Herworld (Singapore) - - FEATURE -

Natasha Ven­nerPack high­lights some of the wins, pos­i­tives and achieve­ments for women in 2018. ● In a first for Sin­ga­pore, three women min­is­ters were named in the April cab­i­net reshuf­fle: Josephine Teo, Min­is­ter for Man­power and Sec­ond Min­is­ter for Home Af­fairs; In­dra­nee Ra­jah, Min­is­ter in the Prime Min­is­ter’s Of­fice; and Grace Fu, Min­is­ter for Cul­ture, Com­mu­nity and Youth. ● Writer J.Y. Yang’s “silkpunk” fan­tasy novella The Black­Tides ofHeaven was nom­i­nated in April for a 2018 Hugo Award for Best Novella.

● In sports, Martina Lind­say

Veloso, 18, won our first gold medal in the women’s 10m air ri­fle, plus a gold in the 50m air ri­fle at the Com­mon­wealth Games in Bris­bane in April. In Au­gust, 49erFX pair Ce­cilia Low and Kim­berly Lim won Sin­ga­pore’s first sail­ing gold medal at the 2018 Jakar­taPalem­bang Asian Games. Para- eques­trian

Lau­ren­tia Tan, 39, scored a sil­ver at the World Eques­trian Games in the in­di­vid­ual cham­pi­onship Grade I event in Sep­tem­ber. Par­a­lympian swim­mer and gold medal­list Yip

Pin Xiu, 26, be­came the youngest- ever Nom­i­nated Mem­ber of Par­lia­ment in Sep­tem­ber. A month later, she won gold in the 50m back­stroke (S4) at the Asian Para Games. ● Ms Florence Chua as­sumed the role of chief of the Crim­i­nal In­ves­ti­ga­tion De­part­ment (CID) in June – the first woman to do so. She also be­came Deputy Com­mis­sioner of Po­lice (In­ves­ti­ga­tions and In­tel­li­gence).

and sex­ual as­sault – and be­fore many peo­ple in my im­me­di­ate cir­cle were com­fort­able with dis­cussing sex­ual ha­rass­ment openly.

We are now liv­ing in very dif­fer­ent times, even com­pared with three years ago. The #metoo move­ment has sparked hope in the hearts of sur­vivors of the preda­tory be­hav­iour that is now slowly be­ing ex­posed as com­mon­place in our so­ci­ety – in ev­ery so­ci­ety. My own fear of speak­ing out is di­min­ish­ing. See­ing so many prom­i­nent voices come for­ward to share their ex­pe­ri­ences al­lows us to feel less iso­lated.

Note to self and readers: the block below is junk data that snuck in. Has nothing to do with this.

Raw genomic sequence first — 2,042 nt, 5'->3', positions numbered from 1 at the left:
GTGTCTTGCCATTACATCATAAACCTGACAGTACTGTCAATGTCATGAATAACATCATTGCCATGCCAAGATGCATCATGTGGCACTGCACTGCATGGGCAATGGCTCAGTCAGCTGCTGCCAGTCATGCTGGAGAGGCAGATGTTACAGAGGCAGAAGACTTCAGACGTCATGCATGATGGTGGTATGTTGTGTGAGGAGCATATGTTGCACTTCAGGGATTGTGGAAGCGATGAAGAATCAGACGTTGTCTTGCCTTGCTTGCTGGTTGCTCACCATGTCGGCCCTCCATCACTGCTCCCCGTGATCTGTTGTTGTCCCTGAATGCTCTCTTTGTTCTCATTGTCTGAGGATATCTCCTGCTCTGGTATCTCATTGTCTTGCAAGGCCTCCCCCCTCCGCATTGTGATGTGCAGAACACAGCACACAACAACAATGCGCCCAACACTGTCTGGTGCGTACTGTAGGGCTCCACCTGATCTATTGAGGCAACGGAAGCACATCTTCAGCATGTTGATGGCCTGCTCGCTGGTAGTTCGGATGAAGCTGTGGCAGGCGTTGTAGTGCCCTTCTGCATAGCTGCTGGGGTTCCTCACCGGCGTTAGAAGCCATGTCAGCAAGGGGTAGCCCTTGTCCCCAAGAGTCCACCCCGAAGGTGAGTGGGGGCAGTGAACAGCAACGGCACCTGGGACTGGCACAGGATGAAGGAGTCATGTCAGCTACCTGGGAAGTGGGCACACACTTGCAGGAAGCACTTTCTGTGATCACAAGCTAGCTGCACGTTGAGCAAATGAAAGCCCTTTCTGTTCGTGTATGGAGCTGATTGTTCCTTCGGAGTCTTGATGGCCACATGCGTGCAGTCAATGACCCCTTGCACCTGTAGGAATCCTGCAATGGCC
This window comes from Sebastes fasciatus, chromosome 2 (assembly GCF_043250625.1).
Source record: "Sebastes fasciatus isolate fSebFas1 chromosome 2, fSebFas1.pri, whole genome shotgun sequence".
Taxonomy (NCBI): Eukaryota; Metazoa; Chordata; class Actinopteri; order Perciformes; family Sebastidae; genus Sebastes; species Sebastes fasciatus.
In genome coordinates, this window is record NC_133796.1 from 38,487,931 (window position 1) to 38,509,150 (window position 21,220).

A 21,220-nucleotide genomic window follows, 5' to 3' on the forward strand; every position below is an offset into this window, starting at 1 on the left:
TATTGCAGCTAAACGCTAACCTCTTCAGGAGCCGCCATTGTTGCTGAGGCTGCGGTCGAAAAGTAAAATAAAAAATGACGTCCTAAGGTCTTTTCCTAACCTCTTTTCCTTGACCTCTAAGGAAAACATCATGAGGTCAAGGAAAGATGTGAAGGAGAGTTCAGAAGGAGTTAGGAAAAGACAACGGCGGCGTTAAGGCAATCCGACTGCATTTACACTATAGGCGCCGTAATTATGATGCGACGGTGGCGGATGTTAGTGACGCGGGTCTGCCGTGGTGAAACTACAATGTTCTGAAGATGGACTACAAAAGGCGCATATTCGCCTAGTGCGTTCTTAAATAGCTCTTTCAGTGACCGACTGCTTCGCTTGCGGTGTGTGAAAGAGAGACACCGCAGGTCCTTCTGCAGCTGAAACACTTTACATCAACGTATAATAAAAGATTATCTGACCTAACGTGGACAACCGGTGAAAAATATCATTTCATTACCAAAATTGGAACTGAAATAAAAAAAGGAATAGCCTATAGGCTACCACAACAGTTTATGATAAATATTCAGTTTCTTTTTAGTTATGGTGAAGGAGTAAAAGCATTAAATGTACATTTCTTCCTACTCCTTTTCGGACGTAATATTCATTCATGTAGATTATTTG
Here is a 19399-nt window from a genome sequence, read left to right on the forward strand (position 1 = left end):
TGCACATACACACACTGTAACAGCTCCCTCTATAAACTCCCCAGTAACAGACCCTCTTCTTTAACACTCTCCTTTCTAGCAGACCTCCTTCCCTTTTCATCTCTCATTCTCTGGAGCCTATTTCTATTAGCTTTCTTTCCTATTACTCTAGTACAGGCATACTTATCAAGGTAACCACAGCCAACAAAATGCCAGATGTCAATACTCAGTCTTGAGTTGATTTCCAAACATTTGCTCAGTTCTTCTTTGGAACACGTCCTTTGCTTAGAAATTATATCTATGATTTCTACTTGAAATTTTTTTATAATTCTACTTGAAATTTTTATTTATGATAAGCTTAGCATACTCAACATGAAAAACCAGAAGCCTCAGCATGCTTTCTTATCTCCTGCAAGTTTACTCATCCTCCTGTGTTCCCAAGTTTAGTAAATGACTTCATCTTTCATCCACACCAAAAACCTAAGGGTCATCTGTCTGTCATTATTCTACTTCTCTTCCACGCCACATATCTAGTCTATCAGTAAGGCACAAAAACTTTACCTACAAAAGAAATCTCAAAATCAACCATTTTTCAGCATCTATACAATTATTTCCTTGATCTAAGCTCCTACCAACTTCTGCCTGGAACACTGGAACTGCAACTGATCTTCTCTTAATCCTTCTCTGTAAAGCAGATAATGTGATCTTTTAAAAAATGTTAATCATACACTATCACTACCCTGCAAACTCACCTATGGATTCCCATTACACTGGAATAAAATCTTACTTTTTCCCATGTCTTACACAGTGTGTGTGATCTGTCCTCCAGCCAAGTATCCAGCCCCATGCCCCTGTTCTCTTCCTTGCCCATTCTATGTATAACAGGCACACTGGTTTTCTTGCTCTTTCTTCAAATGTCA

Ev­ery­one want­ing to help should con­sider the fol­low­ing vi­tal points, when sit­u­at­ing them­selves as an ally in the fight against sex­ual ha­rass­ment:

If you see any­one, man or woman, be­ing placed in a po­si­tion where they ap­pear to be un­com­fort­able – whether it is on a train, in the street, in a bar – ask them if they are okay. Show them that you are in a po­si­tion to pro­vide sup­port. Fight­ing sex­ual ha­rass­ment need not be with vi­o­lence. Some­times, a kind ges­ture to­wards the sur­vivor is all that is needed.

If any­one tells you that they have ex­pe­ri­enced sex­ual ha­rass­ment, be­lieve them; do not judge or blame. Re­mem­ber that sex­ual vi­o­lence is never the “fault”

of the re­cip­i­ent. It is not some­thing that sur­vivors should be “ashamed” of. You are there to sup­port, so lis­ten. Don’t push for in­for­ma­tion that the sur­vivor is not com­fort­able giv­ing. Ask what you can do to help, and speak up, but only if you are asked to do so.En­cour­age sur­vivors to seek med­i­cal at­ten­tion if they need it, and to seek as­sis­tance in what­ever way they see fit – whether it’s to re­port the ha­rass­ment to the po­lice, to their su­per­vi­sor, to speak to some­one at the Sex­ual As­sault Care Cen­tre (Aware) or, if they wish to re­main anony­mous, to Hear to Change at www. Above all, sup­port this per­son’s cho­sen course of ac­tion, no mat­ter what they ul­ti­mately de­cide to do. Even if, in the end, they de­cide to do noth­ing.